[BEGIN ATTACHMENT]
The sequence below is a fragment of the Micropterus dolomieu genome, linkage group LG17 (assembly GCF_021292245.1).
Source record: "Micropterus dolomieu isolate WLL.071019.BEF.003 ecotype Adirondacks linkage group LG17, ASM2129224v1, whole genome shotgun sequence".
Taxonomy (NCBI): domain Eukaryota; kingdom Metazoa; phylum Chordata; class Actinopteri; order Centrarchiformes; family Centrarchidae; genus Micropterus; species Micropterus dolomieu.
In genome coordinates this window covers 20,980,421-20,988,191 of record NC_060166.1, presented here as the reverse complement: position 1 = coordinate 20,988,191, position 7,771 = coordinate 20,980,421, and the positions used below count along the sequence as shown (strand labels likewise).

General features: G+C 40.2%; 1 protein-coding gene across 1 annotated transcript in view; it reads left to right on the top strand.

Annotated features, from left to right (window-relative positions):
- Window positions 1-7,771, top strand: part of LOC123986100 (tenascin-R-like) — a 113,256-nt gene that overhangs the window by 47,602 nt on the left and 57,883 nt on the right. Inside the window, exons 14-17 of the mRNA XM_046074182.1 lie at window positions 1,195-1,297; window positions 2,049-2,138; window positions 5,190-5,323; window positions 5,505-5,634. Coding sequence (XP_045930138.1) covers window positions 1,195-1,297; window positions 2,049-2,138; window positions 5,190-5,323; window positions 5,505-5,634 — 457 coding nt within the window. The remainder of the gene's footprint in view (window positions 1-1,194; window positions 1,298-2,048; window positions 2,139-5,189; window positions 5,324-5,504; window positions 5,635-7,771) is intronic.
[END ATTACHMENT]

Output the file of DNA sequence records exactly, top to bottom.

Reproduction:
The sequence below is a fragment of the Micropterus dolomieu genome, linkage group LG17 (assembly GCF_021292245.1).
Source record: "Micropterus dolomieu isolate WLL.071019.BEF.003 ecotype Adirondacks linkage group LG17, ASM2129224v1, whole genome shotgun sequence".
Taxonomy (NCBI): domain Eukaryota; kingdom Metazoa; phylum Chordata; class Actinopteri; order Centrarchiformes; family Centrarchidae; genus Micropterus; species Micropterus dolomieu.
In genome coordinates this window covers 20,980,421-20,988,191 of record NC_060166.1, presented here as the reverse complement: position 1 = coordinate 20,988,191, position 7,771 = coordinate 20,980,421, and the positions used below count along the sequence as shown (strand labels likewise).

General features: G+C 40.2%; 1 protein-coding gene across 1 annotated transcript in view; it reads left to right on the top strand.

Annotated features, from left to right (window-relative positions):
- Window positions 1-7,771, top strand: part of LOC123986100 (tenascin-R-like) — a 113,256-nt gene that overhangs the window by 47,602 nt on the left and 57,883 nt on the right. Inside the window, exons 14-17 of the mRNA XM_046074182.1 lie at window positions 1,195-1,297; window positions 2,049-2,138; window positions 5,190-5,323; window positions 5,505-5,634. Coding sequence (XP_045930138.1) covers window positions 1,195-1,297; window positions 2,049-2,138; window positions 5,190-5,323; window positions 5,505-5,634 — 457 coding nt within the window. The remainder of the gene's footprint in view (window positions 1-1,194; window positions 1,298-2,048; window positions 2,139-5,189; window positions 5,324-5,504; window positions 5,635-7,771) is intronic.